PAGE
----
New at maxmsp
Hey, I’m completely new to the maxmsp world, and I would like to know if there is an easy way to import midi files to max, on demand, as in, I choose when, what file, stop , pause etc… thanks in advance.
lots of easy ways of doing this
Quote: spleef wrote on Mon, 29 May 2006 06:05
> lots of easy ways of doing this
well… gee thanks alot … really helpfull
true, in the mean time, check out seq.
do get into that documentation though, holds all the answers.
Here’s a hint. Start with the Max tutorials 12-16 (they’re not all
specifically MIDI-related, but can’t hurt). Also check out the MSP
tutorial 19, that goes over how to do basic stuff with getting MIDI into
Max and producing sounds. Of course this isn’t all the documentation on
MIDI, but it’s more than enough to start with I’d think. Of course the
other part of the equation is reading files in, so check out the "Files:
How Max Handles Search Path and Files" appendix in the Max tutorials.
Also search through the mailing list archives–there is a *lot* of
information on the lists such that you can probably find that someone
else has already tried to do what you’re doing now. Often there will
even be an example patch available explaining.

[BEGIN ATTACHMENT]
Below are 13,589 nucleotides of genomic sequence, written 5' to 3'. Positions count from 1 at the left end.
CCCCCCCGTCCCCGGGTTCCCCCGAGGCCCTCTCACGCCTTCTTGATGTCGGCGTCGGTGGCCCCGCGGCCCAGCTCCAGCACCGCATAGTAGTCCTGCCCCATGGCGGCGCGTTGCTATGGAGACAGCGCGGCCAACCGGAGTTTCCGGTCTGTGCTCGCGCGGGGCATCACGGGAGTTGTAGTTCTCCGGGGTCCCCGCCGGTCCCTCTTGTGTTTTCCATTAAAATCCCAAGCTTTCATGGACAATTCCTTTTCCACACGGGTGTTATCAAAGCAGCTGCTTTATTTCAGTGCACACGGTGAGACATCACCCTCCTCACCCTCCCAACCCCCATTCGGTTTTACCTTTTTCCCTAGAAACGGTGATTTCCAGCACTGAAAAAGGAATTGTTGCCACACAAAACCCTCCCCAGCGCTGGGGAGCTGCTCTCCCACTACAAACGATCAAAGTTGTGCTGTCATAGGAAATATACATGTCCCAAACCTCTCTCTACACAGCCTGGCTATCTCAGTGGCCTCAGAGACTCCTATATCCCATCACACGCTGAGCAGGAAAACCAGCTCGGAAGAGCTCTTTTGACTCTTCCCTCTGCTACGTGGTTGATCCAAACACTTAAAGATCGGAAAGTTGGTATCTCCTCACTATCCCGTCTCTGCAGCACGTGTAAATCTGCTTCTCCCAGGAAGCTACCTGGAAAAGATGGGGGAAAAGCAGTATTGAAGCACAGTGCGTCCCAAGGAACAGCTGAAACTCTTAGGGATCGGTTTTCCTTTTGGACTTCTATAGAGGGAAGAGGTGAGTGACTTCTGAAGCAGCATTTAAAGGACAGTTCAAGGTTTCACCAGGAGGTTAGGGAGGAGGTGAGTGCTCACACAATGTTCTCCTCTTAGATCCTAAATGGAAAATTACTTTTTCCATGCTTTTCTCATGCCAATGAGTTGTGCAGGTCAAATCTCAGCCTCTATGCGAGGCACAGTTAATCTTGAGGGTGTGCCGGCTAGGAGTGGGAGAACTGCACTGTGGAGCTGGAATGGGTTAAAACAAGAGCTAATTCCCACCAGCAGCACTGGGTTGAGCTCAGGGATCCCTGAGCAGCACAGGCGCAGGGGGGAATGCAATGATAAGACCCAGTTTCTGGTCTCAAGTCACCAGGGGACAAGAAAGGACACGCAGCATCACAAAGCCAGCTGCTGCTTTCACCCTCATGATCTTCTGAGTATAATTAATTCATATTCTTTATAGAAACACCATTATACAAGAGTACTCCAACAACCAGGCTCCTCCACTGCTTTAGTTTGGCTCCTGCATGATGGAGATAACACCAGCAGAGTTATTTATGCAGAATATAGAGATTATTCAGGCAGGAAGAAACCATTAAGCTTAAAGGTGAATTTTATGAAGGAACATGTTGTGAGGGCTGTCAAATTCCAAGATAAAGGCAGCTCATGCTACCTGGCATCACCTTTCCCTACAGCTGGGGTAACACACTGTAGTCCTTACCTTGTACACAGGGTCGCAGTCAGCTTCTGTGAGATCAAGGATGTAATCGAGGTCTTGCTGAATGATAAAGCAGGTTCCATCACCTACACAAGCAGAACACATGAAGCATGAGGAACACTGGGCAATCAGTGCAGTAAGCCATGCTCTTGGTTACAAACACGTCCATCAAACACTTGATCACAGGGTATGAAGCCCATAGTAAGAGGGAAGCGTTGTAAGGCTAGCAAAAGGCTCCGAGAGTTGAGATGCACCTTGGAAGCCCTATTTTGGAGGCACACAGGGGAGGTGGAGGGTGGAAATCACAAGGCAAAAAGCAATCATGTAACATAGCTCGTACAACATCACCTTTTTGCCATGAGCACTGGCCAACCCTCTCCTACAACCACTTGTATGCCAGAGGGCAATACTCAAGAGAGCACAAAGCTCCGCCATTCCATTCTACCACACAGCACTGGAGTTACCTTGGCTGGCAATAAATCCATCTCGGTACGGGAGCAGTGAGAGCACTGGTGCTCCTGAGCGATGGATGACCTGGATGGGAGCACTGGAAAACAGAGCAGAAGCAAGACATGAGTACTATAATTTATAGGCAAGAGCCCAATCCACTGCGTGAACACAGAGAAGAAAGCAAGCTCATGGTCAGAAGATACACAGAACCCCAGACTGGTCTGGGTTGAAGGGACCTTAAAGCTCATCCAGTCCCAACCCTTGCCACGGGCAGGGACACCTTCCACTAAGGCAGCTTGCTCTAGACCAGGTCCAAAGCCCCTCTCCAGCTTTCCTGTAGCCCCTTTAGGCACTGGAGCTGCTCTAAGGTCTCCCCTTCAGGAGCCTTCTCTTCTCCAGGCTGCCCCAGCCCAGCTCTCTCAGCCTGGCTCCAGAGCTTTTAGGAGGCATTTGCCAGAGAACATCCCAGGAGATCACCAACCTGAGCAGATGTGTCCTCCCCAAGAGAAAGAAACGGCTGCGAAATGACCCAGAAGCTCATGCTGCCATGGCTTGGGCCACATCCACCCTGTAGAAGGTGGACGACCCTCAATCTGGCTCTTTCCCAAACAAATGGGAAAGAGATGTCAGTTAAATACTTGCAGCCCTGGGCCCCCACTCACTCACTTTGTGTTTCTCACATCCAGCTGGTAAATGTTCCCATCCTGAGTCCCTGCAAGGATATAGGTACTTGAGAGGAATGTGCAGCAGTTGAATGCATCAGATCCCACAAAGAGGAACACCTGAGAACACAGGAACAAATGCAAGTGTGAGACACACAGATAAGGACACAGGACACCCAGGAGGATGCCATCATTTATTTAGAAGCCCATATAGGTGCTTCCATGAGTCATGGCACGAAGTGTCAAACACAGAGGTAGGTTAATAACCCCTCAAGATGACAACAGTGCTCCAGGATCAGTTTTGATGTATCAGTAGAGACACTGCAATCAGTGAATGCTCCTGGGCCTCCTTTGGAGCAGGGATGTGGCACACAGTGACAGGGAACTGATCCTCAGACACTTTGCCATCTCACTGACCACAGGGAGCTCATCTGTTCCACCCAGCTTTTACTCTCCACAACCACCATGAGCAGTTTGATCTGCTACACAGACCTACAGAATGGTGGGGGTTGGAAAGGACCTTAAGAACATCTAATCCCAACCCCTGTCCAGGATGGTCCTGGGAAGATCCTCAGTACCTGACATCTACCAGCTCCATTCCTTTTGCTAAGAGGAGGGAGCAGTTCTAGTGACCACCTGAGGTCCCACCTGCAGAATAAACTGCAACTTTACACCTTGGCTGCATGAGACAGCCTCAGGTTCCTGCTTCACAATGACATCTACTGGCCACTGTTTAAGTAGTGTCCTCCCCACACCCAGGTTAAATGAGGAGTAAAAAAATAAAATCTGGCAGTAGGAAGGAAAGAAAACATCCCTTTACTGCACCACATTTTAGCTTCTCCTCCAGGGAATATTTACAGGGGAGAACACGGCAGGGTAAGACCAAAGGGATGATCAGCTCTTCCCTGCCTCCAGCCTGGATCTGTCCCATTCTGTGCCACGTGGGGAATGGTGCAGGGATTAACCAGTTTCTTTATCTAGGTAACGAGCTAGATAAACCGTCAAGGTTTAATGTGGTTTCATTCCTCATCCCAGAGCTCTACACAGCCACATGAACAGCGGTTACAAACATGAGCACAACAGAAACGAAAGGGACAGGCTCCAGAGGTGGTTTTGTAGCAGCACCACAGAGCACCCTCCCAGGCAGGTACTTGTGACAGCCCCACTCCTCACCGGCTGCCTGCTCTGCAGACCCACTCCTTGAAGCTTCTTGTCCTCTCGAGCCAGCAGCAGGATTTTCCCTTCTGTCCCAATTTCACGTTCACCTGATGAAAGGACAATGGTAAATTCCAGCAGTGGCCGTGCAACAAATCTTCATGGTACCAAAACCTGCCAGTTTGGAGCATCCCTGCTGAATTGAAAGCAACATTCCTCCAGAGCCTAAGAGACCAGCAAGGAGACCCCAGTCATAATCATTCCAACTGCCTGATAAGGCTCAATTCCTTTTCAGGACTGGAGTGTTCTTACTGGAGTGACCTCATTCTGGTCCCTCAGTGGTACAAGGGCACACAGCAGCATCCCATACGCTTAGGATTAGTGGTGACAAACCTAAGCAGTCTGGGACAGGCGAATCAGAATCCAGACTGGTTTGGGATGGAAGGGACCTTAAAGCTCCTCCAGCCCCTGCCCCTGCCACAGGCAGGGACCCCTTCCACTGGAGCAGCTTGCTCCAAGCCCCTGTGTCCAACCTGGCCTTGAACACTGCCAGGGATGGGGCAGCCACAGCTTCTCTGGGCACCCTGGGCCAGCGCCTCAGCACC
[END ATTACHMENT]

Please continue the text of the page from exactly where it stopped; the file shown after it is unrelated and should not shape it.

The two official Max objects that deal with importing midi files have their advantages and drawbacks:
"seq" will import a midi file with all midi attributes (program changes etc.) but only works with Type 0 midi files. (Why this hasn’t been upgraded to support Type 1 after all these years is beyond me).
"detonate" will import Type 1 midi files as well as Type 0 but it wont import midi attributes – only note events.
The object we chose to use in the Maestro project for importing midi files including all attributes (even including lyrics) is the excellent "psw.midifile-parser" by Peter Swinnen.
You may want to check out Maestro to see the implementation of this. When playing a song using our tapping mechanism each tap will send out just the relevant portion of midi data for the current song position (notes and attributes). By tapping in the right rhythm you are stringing together consecutive midi chunks of the original midi file so it sounds (and feels) like your playing the song- notes, controllers and all.